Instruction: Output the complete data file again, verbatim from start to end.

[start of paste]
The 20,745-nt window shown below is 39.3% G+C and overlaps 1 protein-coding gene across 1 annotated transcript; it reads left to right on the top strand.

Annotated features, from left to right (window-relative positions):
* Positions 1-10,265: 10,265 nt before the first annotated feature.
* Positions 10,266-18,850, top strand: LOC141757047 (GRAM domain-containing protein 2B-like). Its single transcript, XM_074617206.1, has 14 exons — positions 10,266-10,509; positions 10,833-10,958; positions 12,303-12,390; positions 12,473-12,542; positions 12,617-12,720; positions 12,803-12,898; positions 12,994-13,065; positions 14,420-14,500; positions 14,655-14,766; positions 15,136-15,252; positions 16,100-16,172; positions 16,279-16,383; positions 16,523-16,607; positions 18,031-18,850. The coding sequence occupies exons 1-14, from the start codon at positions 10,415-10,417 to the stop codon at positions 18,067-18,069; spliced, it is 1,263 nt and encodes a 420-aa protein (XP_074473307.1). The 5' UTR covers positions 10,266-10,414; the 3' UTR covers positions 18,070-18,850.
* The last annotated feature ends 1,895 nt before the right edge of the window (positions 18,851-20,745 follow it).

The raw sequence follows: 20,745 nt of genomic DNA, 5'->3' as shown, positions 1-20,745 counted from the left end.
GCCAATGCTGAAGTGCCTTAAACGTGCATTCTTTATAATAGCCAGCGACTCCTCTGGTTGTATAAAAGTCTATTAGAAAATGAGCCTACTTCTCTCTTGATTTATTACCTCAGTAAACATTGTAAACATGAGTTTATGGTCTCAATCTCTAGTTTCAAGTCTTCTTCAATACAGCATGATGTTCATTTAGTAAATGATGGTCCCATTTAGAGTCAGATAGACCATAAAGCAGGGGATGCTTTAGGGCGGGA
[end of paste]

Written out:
The 20,745-nt window shown below is 39.3% G+C and overlaps 1 protein-coding gene across 1 annotated transcript; it reads left to right on the top strand.

Annotated features, from left to right (window-relative positions):
* Positions 1-10,265: 10,265 nt before the first annotated feature.
* Positions 10,266-18,850, top strand: LOC141757047 (GRAM domain-containing protein 2B-like). Its single transcript, XM_074617206.1, has 14 exons — positions 10,266-10,509; positions 10,833-10,958; positions 12,303-12,390; positions 12,473-12,542; positions 12,617-12,720; positions 12,803-12,898; positions 12,994-13,065; positions 14,420-14,500; positions 14,655-14,766; positions 15,136-15,252; positions 16,100-16,172; positions 16,279-16,383; positions 16,523-16,607; positions 18,031-18,850. The coding sequence occupies exons 1-14, from the start codon at positions 10,415-10,417 to the stop codon at positions 18,067-18,069; spliced, it is 1,263 nt and encodes a 420-aa protein (XP_074473307.1). The 5' UTR covers positions 10,266-10,414; the 3' UTR covers positions 18,070-18,850.
* The last annotated feature ends 1,895 nt before the right edge of the window (positions 18,851-20,745 follow it).

The raw sequence follows: 20,745 nt of genomic DNA, 5'->3' as shown, positions 1-20,745 counted from the left end.
GCCAATGCTGAAGTGCCTTAAACGTGCATTCTTTATAATAGCCAGCGACTCCTCTGGTTGTATAAAAGTCTATTAGAAAATGAGCCTACTTCTCTCTTGATTTATTACCTCAGTAAACATTGTAAACATGAGTTTATGGTCTCAATCTCTAGTTTCAAGTCTTCTTCAATACAGCATGATGTTCATTTAGTAAATGATGGTCCCATTTAGAGTCAGATAGACCATAAAGCAGGGGATGCTTTAGGGCGGGA